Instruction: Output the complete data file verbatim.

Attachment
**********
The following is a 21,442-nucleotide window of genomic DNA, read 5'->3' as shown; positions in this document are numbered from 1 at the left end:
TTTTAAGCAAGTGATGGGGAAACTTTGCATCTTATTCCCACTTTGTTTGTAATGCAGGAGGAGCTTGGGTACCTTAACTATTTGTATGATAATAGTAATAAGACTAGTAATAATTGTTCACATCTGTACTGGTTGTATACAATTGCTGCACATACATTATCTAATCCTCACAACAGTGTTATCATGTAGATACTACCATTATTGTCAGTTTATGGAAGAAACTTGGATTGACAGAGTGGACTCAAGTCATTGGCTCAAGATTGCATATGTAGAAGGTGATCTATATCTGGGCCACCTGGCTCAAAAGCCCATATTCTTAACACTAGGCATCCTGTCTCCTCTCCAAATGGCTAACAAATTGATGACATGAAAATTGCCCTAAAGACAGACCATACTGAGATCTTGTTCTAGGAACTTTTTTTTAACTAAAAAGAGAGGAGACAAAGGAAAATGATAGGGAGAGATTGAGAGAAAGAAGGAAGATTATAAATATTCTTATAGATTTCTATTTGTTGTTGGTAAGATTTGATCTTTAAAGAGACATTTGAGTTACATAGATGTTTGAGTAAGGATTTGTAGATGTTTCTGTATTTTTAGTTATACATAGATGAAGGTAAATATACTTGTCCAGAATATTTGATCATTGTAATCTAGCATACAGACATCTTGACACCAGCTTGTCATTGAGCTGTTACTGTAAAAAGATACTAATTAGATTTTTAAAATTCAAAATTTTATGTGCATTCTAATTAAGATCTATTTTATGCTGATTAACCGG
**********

The following is a 21,442-nucleotide window of genomic DNA, read 5'->3' as shown; positions in this document are numbered from 1 at the left end:
TTTTAAGCAAGTGATGGGGAAACTTTGCATCTTATTCCCACTTTGTTTGTAATGCAGGAGGAGCTTGGGTACCTTAACTATTTGTATGATAATAGTAATAAGACTAGTAATAATTGTTCACATCTGTACTGGTTGTATACAATTGCTGCACATACATTATCTAATCCTCACAACAGTGTTATCATGTAGATACTACCATTATTGTCAGTTTATGGAAGAAACTTGGATTGACAGAGTGGACTCAAGTCATTGGCTCAAGATTGCATATGTAGAAGGTGATCTATATCTGGGCCACCTGGCTCAAAAGCCCATATTCTTAACACTAGGCATCCTGTCTCCTCTCCAAATGGCTAACAAATTGATGACATGAAAATTGCCCTAAAGACAGACCATACTGAGATCTTGTTCTAGGAACTTTTTTTTAACTAAAAAGAGAGGAGACAAAGGAAAATGATAGGGAGAGATTGAGAGAAAGAAGGAAGATTATAAATATTCTTATAGATTTCTATTTGTTGTTGGTAAGATTTGATCTTTAAAGAGACATTTGAGTTACATAGATGTTTGAGTAAGGATTTGTAGATGTTTCTGTATTTTTAGTTATACATAGATGAAGGTAAATATACTTGTCCAGAATATTTGATCATTGTAATCTAGCATACAGACATCTTGACACCAGCTTGTCATTGAGCTGTTACTGTAAAAAGATACTAATTAGATTTTTAAAATTCAAAATTTTATGTGCATTCTAATTAAGATCTATTTTATGCTGATTAACCGG